Our economists should bat for the country’s economy | Mint

Our economists should bat for the country’s economy

Union Finance Minister Nirmala Sitharaman (AP)
Union Finance Minister Nirmala Sitharaman (AP)

Summary

It’s worrying that the views most express in public do little to aid debates on what India’s economy needs

A top government economist, technically and temperamentally a good catch, has said that the economy is in autopilot mode and will grow 7% until 2030 even without more reforms. Perhaps a new narrative is being invented: India’s story is one of growth without reforms.

The economist made the statement hours after the Union cabinet threw a 89,047 crore lifeline to BSNL. It has received 3.22 trillion in the past four years alone. Indian taxpayers have had to keep this public sector dinosaur alive only so that those drawing salaries and pensions from it don’t become unhappy at the time of elections with incumbent governments. Does India need reforms? Government and BSNL employees would likely say ‘no’. Taxpayers and those in sectors that could use our tax money more productively than BSNL would say ‘yes’.

Air India wasn’t sold to the Tata Group out of conviction in reforms or belief in privatisation. The public discourse had ensured taxpayers were well-versed with Air India’s mismanagement, and their patience with it had run low. BSNL seems in no such danger.

Here’s the nub of it. While a great deal of mud-slinging has become par for the course, with casual references alleging deliberate misreading of data, not caring enough about India’s well-being or not being attuned to India’s ground realities, there’s hardly any meaningful policy debate taking place among economists. Policy positions no longer seem based on economics. Instead, economists’ public utterances tend to signal a leaning towards personalities or politics, perhaps to get picked for policymaking positions, or seem to vent frustration at getting fired from such jobs.

All of which leaves economic policy weaker than it needs to be, with the government no wiser on critical, complex economic policy puzzles. Debate and discourse can help nourish policy capacity in government. It’s no secret that among India’s economic constraints is the government’s diminished capacity for sound policymaking. When finance minister Nirmala Sitharaman makes it plain in her public utterances that she’s looking for ideas on encouraging private investments, which remain unsatisfactory even after she cut corporate taxes, she does seem to be saying there’s a problem at hand. Remarkably, few economists seem to be interested in saying how to handle it. It’s apparent that the government has limited credible policy advice on two things that India endlessly struggles with—creating jobs and making the affluent pay a fairer share of taxes. But there’s little policy debate on what ought to be done.

The government appears to attract cheerleaders who seldom bother to even pretend to be even-keeled. If their words held weight in policymaking, they’d be writing more on government files than in newspapers and on social media. The Narendra Modi administration once had a reputation of listening to economists, at least on a few policy matters, and with decent results. The availability and affordability of pulses has improved after it implemented policy advice of a committee headed in 2016 by the then chief economic adviser; the RBI governor back then had championed its transition to inflation targeting. The writings of a former member in the prime minister’s economic advisory council helped bring to light risky over-optimism in the finance ministry’s fiscal math, leading to important corrections. Now even good policy ideas get tainted by association with these economists. Should only politicians be blamed for this when so many economists don’t appear economist-like in public discourse?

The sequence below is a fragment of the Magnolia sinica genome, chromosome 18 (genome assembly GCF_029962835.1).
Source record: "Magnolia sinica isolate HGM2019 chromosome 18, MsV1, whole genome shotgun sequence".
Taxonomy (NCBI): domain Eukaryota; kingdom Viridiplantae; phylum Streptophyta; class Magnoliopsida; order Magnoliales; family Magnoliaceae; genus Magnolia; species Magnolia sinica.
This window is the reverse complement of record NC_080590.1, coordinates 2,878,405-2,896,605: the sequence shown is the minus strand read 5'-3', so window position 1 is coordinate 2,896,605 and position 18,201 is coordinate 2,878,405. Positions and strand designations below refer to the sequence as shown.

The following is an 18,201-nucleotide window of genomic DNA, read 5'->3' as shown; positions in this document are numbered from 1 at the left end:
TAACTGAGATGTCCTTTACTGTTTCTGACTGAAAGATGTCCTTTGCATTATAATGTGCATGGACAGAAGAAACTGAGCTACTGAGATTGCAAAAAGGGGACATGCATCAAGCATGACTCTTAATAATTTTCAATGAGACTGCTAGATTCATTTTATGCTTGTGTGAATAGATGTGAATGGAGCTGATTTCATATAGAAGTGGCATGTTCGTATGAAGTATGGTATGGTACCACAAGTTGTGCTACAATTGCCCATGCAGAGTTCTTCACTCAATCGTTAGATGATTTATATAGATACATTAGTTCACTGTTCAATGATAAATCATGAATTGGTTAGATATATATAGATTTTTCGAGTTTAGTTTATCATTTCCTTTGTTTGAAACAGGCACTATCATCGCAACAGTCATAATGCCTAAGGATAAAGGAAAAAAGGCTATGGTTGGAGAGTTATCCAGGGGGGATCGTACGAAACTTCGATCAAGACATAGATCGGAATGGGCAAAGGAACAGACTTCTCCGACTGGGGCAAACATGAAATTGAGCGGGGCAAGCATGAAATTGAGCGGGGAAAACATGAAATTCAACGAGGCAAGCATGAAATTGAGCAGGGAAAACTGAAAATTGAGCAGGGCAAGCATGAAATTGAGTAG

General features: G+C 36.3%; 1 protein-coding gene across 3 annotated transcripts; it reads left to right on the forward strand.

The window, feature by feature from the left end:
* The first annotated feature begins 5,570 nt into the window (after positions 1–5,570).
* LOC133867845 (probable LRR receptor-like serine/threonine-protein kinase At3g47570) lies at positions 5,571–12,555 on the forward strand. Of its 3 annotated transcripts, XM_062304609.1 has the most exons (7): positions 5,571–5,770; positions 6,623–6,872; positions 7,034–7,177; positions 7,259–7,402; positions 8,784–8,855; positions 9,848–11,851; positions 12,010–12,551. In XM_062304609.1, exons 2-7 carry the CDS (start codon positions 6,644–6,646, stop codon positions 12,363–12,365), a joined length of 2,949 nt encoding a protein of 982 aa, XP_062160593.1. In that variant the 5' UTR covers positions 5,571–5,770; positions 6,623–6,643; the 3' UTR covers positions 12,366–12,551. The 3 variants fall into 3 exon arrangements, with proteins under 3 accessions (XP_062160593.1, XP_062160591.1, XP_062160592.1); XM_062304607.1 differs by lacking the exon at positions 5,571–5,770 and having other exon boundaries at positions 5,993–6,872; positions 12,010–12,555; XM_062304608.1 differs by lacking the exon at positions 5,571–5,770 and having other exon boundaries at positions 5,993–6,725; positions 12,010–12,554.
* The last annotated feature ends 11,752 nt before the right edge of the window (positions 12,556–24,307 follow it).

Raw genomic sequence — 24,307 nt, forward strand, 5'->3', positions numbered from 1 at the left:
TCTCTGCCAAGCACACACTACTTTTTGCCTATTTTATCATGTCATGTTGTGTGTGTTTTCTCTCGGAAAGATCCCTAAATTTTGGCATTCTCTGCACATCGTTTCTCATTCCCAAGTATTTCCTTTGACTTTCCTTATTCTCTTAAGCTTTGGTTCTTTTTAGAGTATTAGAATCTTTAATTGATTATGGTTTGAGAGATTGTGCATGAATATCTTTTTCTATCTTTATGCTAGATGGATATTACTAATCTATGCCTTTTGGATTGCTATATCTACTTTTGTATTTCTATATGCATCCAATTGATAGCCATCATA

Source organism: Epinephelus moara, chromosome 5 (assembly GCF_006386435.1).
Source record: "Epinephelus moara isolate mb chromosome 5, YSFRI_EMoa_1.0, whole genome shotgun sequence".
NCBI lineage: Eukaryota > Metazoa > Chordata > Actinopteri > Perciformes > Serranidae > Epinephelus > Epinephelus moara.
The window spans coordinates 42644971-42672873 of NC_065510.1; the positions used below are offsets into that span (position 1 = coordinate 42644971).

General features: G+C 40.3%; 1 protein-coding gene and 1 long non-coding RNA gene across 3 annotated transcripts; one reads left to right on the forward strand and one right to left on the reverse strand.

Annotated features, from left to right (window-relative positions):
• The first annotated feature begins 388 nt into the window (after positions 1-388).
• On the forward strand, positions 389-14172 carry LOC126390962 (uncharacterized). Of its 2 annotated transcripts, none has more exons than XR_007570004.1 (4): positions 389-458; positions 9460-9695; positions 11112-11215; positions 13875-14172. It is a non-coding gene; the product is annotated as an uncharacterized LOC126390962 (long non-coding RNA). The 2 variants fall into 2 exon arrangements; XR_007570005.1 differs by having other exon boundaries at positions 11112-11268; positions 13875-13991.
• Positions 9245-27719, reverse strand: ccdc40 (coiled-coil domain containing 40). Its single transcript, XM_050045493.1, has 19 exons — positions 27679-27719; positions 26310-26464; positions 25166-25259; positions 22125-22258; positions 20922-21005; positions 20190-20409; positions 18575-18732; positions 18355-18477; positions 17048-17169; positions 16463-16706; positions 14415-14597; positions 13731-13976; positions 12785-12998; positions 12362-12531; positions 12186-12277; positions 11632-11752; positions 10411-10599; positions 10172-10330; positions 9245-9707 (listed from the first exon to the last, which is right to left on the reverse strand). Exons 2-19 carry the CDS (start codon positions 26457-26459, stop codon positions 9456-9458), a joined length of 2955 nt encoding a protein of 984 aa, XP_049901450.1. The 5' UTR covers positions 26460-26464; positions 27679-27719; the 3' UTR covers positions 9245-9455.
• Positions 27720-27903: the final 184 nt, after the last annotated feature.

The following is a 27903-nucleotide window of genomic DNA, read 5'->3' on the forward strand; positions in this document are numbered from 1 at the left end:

The United Progressive Alliance government wasn’t much luckier, although it had many technocrats with wide-ranging experience of handling economic crises, including civil services officers in key economic ministries who had been students of Manmohan Singh when he taught at the Delhi School of Economics. That exalted pool of talent couldn’t be put to optimal use, as economic advice routinely lost out to politics. The difference was that they fought on behalf of the economy inside the government while maintaining professional distance in public discourse. Economists and technocrats now typically bat for policy pronouncements in the public sphere while assuming the role of spokespersons rather than policy advisers.

An argument that growth can go on autopilot without reforms almost eliminates all scope for policy advice. Are Indian economists ceding ever increasing space to politicians on matters they should be vocal on? The government told Parliament that it will not appoint a fiscal council. Perhaps it feels that politicians and bureaucrats alone can give it the technical advice needed. Economists have done little to challenge the government’s position. In the meantime, Raisina Hill is abuzz with speculation that the government will pick a politician or a former bureaucrat to chair the 16th finance commission rather than a technocrat capable of getting to the heart of matters concerning fiscal federalism. Will economists simply look away?

To her credit, the finance minister has recognized that an echo chamber in the finance ministry wasn’t serving the cause of policymaking. Two economists with considerable social media skills were removed from policy advice roles and subsequently rehabilitated in positions where spokesperson skills can come in handy. Perhaps that’s an opening for economists to draw public attention back to their policy advice skills?

Puja Mehra is consulting editor, Mint, and the author of ‘The Lost Decade (2008-18): How India’s Growth Story Devolved into Growth Without a Story’

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